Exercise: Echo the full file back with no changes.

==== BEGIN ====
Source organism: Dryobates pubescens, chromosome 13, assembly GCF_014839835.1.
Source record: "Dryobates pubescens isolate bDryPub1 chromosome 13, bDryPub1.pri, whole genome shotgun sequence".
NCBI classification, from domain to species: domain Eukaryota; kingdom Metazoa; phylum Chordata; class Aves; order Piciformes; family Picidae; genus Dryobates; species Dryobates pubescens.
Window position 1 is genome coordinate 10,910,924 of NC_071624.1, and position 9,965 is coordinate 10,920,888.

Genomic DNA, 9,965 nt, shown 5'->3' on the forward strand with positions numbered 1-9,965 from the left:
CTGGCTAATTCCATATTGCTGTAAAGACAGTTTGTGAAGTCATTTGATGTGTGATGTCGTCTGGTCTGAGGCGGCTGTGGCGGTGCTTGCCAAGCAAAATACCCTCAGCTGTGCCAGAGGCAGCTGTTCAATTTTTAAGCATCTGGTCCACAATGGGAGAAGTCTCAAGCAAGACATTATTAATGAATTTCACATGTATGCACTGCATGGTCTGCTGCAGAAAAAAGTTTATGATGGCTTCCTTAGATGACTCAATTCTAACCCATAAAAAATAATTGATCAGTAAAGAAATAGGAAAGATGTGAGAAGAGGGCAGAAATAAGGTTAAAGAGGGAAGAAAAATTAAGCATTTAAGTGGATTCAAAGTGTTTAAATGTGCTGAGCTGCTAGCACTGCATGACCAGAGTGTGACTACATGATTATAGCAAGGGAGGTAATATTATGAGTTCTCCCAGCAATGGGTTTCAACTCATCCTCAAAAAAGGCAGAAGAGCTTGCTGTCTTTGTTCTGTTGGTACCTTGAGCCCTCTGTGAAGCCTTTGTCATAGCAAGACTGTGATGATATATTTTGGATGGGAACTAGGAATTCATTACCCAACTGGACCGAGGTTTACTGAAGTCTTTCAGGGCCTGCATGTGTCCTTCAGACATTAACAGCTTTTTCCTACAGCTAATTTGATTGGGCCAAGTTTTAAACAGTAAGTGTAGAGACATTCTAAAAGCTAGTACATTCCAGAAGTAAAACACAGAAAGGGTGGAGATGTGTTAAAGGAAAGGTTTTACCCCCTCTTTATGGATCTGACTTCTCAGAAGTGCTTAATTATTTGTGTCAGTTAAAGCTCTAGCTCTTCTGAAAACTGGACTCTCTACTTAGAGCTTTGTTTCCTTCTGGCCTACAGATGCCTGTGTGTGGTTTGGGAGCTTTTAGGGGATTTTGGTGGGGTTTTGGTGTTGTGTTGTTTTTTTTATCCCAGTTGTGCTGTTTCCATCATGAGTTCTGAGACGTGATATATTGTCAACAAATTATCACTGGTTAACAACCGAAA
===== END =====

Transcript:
Source organism: Dryobates pubescens, chromosome 13, assembly GCF_014839835.1.
Source record: "Dryobates pubescens isolate bDryPub1 chromosome 13, bDryPub1.pri, whole genome shotgun sequence".
NCBI classification, from domain to species: domain Eukaryota; kingdom Metazoa; phylum Chordata; class Aves; order Piciformes; family Picidae; genus Dryobates; species Dryobates pubescens.
Window position 1 is genome coordinate 10,910,924 of NC_071624.1, and position 9,965 is coordinate 10,920,888.

Genomic DNA, 9,965 nt, shown 5'->3' on the forward strand with positions numbered 1-9,965 from the left:
CTGGCTAATTCCATATTGCTGTAAAGACAGTTTGTGAAGTCATTTGATGTGTGATGTCGTCTGGTCTGAGGCGGCTGTGGCGGTGCTTGCCAAGCAAAATACCCTCAGCTGTGCCAGAGGCAGCTGTTCAATTTTTAAGCATCTGGTCCACAATGGGAGAAGTCTCAAGCAAGACATTATTAATGAATTTCACATGTATGCACTGCATGGTCTGCTGCAGAAAAAAGTTTATGATGGCTTCCTTAGATGACTCAATTCTAACCCATAAAAAATAATTGATCAGTAAAGAAATAGGAAAGATGTGAGAAGAGGGCAGAAATAAGGTTAAAGAGGGAAGAAAAATTAAGCATTTAAGTGGATTCAAAGTGTTTAAATGTGCTGAGCTGCTAGCACTGCATGACCAGAGTGTGACTACATGATTATAGCAAGGGAGGTAATATTATGAGTTCTCCCAGCAATGGGTTTCAACTCATCCTCAAAAAAGGCAGAAGAGCTTGCTGTCTTTGTTCTGTTGGTACCTTGAGCCCTCTGTGAAGCCTTTGTCATAGCAAGACTGTGATGATATATTTTGGATGGGAACTAGGAATTCATTACCCAACTGGACCGAGGTTTACTGAAGTCTTTCAGGGCCTGCATGTGTCCTTCAGACATTAACAGCTTTTTCCTACAGCTAATTTGATTGGGCCAAGTTTTAAACAGTAAGTGTAGAGACATTCTAAAAGCTAGTACATTCCAGAAGTAAAACACAGAAAGGGTGGAGATGTGTTAAAGGAAAGGTTTTACCCCCTCTTTATGGATCTGACTTCTCAGAAGTGCTTAATTATTTGTGTCAGTTAAAGCTCTAGCTCTTCTGAAAACTGGACTCTCTACTTAGAGCTTTGTTTCCTTCTGGCCTACAGATGCCTGTGTGTGGTTTGGGAGCTTTTAGGGGATTTTGGTGGGGTTTTGGTGTTGTGTTGTTTTTTTTATCCCAGTTGTGCTGTTTCCATCATGAGTTCTGAGACGTGATATATTGTCAACAAATTATCACTGGTTAACAACCGAAA